Gapers Block has ceased publication.

Gapers Block published from April 22, 2003 to Jan. 1, 2016. The site will remain up in archive form. Please visit Third Coast Review, a new site by several GB alumni.
 Thank you for your readership and contributions. 


Thursday, May 6

Gapers Block

Gapers Block on Facebook Gapers Block on Flickr Gapers Block on Twitter The Gapers Block Tumblr

« Have No Fear: Your Fall Concert Line-up is Here STRFKR Score Local Film, Play Lincoln Hall »

Review Thu Sep 22 2011

Review: Explosions in the Sky, Viva Voce, Common Loon @ Pygmalion Music Festival, 9/21

First nights of music festivals, even established ones with stellar lineups, can be a mixed bag with the culmination of months of planning, little hiccups and the sense of anticipation jumbled together. On Wednesday, the 7th year of Champaign's Pygmalion Music Festival kicked off with Common Loon, Viva Voce and Explosions in the Sky at the Canopy Club. It wasn't perfect, but the flaws weren't major and the anticipation is clearly warranted.

viva voce_01.JPG viva voce_04.JPG

Viva Voce (photos by Rory O'Connor)

As local opener Common Loon pointed out, they are no strangers to this festival since they've opened it a few years in a row. The guitar/drum duo powered through a set of their psychedelic pop that, without looking at them, sounded as if it came from way more than two people. The guitar was fuzzy and booming. The drumming was intricate yet not distracting. Unfortunately, they didn't play very long and seemed to leave before their time was up. Portland duo Viva Voce were next with a set sounding far more steeped in southern rock than in the past. Sludgy country hooks were featured across songs highlighted when sung as duets. Drummer Kevin Robinson strapped on an acoustic guitar for a few tunes and still stomped the bass drum and hi-hat, even ditching the guitar midway through to close out a couple songs with bangs and crashes. Anita Robinson serenaded the crowd with her cool vocals and breezy guitaring, which is all well and good, but it's tough to not think she should let loose and wail a little more. When she does, she pulls it off with aplomb.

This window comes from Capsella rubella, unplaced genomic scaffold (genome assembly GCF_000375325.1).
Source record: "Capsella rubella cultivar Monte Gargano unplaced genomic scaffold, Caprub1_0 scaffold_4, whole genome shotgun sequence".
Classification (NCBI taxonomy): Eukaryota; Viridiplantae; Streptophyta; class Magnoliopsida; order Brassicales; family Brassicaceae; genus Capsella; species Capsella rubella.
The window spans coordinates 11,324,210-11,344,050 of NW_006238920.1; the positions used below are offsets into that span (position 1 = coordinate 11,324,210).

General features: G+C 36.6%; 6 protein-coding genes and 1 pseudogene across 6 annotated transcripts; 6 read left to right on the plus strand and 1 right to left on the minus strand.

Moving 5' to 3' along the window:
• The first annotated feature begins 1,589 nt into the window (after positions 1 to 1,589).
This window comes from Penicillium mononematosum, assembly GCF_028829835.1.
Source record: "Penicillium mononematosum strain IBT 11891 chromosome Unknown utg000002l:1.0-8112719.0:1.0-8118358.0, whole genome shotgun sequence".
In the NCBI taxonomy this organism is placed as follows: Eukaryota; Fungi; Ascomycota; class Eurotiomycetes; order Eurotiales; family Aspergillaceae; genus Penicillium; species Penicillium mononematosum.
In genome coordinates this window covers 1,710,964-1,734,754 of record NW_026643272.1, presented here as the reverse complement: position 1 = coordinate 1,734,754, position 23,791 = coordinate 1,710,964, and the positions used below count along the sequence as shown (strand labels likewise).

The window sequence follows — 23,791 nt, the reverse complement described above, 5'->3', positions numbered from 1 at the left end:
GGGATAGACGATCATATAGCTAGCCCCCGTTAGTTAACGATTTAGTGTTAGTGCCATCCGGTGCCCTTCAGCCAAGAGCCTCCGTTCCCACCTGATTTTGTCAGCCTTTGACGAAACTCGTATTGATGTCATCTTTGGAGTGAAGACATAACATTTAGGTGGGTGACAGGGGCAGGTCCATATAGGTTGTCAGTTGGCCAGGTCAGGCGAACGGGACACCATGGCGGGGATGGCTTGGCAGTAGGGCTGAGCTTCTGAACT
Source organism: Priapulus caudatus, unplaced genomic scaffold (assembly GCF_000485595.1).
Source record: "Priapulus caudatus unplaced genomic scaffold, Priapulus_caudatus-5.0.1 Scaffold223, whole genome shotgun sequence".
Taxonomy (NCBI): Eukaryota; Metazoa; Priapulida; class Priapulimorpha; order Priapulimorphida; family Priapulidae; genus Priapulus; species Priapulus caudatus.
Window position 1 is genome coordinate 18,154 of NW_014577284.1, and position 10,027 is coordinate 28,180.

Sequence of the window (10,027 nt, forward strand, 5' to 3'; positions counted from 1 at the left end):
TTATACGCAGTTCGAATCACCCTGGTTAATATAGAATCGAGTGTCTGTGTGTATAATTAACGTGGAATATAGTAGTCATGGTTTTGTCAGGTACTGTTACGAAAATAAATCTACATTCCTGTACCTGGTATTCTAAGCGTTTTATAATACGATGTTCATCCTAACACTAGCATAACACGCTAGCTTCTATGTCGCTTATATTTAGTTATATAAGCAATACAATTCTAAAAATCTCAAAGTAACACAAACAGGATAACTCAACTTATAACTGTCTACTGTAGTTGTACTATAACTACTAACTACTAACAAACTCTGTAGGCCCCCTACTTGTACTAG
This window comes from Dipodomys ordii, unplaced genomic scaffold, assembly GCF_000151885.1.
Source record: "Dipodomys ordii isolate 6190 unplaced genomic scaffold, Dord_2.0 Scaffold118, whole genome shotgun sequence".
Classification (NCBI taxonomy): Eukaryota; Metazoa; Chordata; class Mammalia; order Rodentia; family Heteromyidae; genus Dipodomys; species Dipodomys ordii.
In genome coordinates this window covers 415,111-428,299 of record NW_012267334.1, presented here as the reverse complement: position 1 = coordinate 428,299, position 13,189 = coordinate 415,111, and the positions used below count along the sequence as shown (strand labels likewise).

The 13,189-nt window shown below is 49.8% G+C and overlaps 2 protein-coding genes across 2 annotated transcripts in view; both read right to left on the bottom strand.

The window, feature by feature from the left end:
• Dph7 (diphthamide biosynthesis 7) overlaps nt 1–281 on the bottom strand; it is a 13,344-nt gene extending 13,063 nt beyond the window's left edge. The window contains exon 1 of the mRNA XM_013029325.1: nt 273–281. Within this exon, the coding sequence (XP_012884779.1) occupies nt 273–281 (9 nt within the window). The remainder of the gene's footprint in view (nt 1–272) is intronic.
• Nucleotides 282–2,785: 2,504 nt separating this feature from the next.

explosions in the sky_03.JPG explosions in the sky_02.JPG

Explosions in the Sky (photos by Rory O'Connor)

It's not uncommon to begin sets with songs from a new album that a crowd maybe hasn't had enough time to digest. It creates a buffer zone for everyone to get into the show before rolling out the hits, so to speak. But Explosions in the Sky have tinkered with their malleable formula on their latest album Take Care, Take Care, Take Care and stringing together a few of those songs lost some of the crowd. Twenty minutes (about 2 songs) into Wednesday's set, chatter sparked up across the Canopy Club. For everyone who'd quieted down after Viva Voce, there was someone else rolling their eyes, conversing and/or texting a friend about Gears of War 3. (The kid in front of me did the latter for about 20 minutes.) Add heat (like Double Door in August) and a bit of a muddy sound to divided attention and it became frustrating to a person there solely to hear music. But despite problems in the crowd, what was happening on the stage was exactly what's expected from Explosions in the Sky at this point.

explosions in the sky_06.JPG

Explosions in the Sky (photo by Rory O'Connor)